Drug War Spotlighted In Lead-Up To Philippine Midterms
RACHEL MARTIN, HOST:
We're going to focus in on the Philippines now. There is an election coming up there, and President Rodrigo Duterte's violent drug war is front and center. Duterte has vowed to disclose the names of politicians alleged to have ties with the illegal drug trade. NPR's Julie McCarthy reports from Manila that the naming and shaming is creating a lot of unease.
JULIE MCCARTHY, BYLINE: Duterte allies are dissenting. Philippine Senator Richard Gordon says the plan to expose the names of candidates allegedly linked to illegal drugs could smear them and violate their most basic constitutional right.
RICHARD GORDON: The presumption of innocence, and everybody is presumed innocent until proven otherwise. It's a violation of the bill of rights, basically.
MCCARTHY: A growing number of lawmakers oppose the release of the government's so-called narco list on the grounds that it may wrongly accuse a politician, or worse, invite harm. Three out of the nine mayors and vice mayors shot dead in the Philippines last year had been tagged with drugs. Even the chief of the Philippine Drug Enforcement Agency says he's wary about publicly divulging names before an investigation is complete. Philippine DEA spokesman Derrick Carreon says it telegraphs to suspects what authorities know.
DERRICK CARREON: It's not supposed to be put out there for public consumption. These people will be alerted that they're actually the subjects of law enforcement intelligence and will therefore be very likely to lie low or to totally stop their illegal activities, thereby negating our efforts on building up a case and eventually arresting them.
MCCARTHY: Carreon says 82 politicians, many of them vice mayors and mayors, are on the list about to be made public. He says they're a fraction of the 5,000 names on the government's rolling list of people suspected of links to the drug trade.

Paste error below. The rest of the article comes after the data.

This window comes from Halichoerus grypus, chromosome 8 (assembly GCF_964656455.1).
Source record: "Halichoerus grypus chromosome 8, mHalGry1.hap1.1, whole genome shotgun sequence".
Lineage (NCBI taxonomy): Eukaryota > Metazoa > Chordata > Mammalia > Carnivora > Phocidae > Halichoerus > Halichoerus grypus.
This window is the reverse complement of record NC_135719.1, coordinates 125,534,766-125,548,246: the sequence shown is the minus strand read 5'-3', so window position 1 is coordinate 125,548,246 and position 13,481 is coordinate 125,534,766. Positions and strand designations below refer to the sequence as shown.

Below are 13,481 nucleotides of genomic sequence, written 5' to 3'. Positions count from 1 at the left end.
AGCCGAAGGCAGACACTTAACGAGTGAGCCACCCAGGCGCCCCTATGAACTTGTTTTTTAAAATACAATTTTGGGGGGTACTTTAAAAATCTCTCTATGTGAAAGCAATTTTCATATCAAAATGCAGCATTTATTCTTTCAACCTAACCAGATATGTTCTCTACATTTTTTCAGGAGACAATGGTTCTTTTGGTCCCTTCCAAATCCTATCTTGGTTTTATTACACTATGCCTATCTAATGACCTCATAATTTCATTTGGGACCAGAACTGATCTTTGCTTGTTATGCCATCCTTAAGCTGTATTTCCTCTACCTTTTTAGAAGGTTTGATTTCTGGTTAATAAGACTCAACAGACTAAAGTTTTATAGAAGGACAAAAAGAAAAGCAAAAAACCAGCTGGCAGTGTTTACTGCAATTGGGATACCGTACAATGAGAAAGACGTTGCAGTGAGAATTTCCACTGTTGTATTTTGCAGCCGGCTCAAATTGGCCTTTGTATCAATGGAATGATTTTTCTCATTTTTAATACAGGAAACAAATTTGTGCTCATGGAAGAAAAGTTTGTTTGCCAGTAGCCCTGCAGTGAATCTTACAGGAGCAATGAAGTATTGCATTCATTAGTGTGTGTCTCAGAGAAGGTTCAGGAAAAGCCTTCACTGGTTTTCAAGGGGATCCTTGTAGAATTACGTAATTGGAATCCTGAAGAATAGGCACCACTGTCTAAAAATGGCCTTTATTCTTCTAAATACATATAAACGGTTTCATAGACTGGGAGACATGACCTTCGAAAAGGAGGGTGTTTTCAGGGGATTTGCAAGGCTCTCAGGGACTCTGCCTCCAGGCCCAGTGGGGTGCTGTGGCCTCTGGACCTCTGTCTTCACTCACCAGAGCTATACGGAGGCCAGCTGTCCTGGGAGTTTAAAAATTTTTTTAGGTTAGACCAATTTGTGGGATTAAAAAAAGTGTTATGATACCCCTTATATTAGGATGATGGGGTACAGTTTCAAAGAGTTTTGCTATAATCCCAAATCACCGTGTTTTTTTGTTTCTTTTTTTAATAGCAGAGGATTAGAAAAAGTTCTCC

CARREON: These are private individuals, members of drug trafficking organizations, members of the law enforcement and, yes, there are government officials there as well.
MCCARTHY: Carreon says the list could be released next week before any criminal charges are even filed.
CARREON: Under Philippine criminal law, the weight of evidence should be proved beyond reasonable doubt. And we all know that's quite difficult to prepare.
MCCARTHY: President Duterte has elevated the illegal drug scourge to a national security issue. Chief presidential legal counsel and spokesman Salvador Panelo says politicians on the narco list have forfeited their due process rights.
SALVADOR PANELO: Because they run for public office, you open yourself to criticism. And it's fair game.
MCCARTHY: Duterte insists he has a public duty to alert voters to drug-linked politicians and that the public's right to know outweighs any consideration of a suspect's individual rights. But political scientist and columnist Segundo Romero sees nothing well-intentioned here. He says releasing the names of so-called narco politicians in the run-up to an election amounts to trial by publicity and is likely to target the opposition. Romero says listed politicians who ignore the message to remove themselves from the scene could pay dearly.
SEGUNDO ROMERO: Well, they might be targeted for an extreme solution. They will be assassinated by an assortment of vigilantes. And the people will simply accept it as a consequence of your being in the narco list.
MCCARTHY: As President Duterte wields this latest weapon in the war on drugs, a new survey reveals that a majority of Filipinos worry about becoming a victim of an extrajudicial killing. Julie McCarthy, NPR News, Manila.
(SOUNDBITE OF DIRTWIRE'S "RUSTED RAILWAY")
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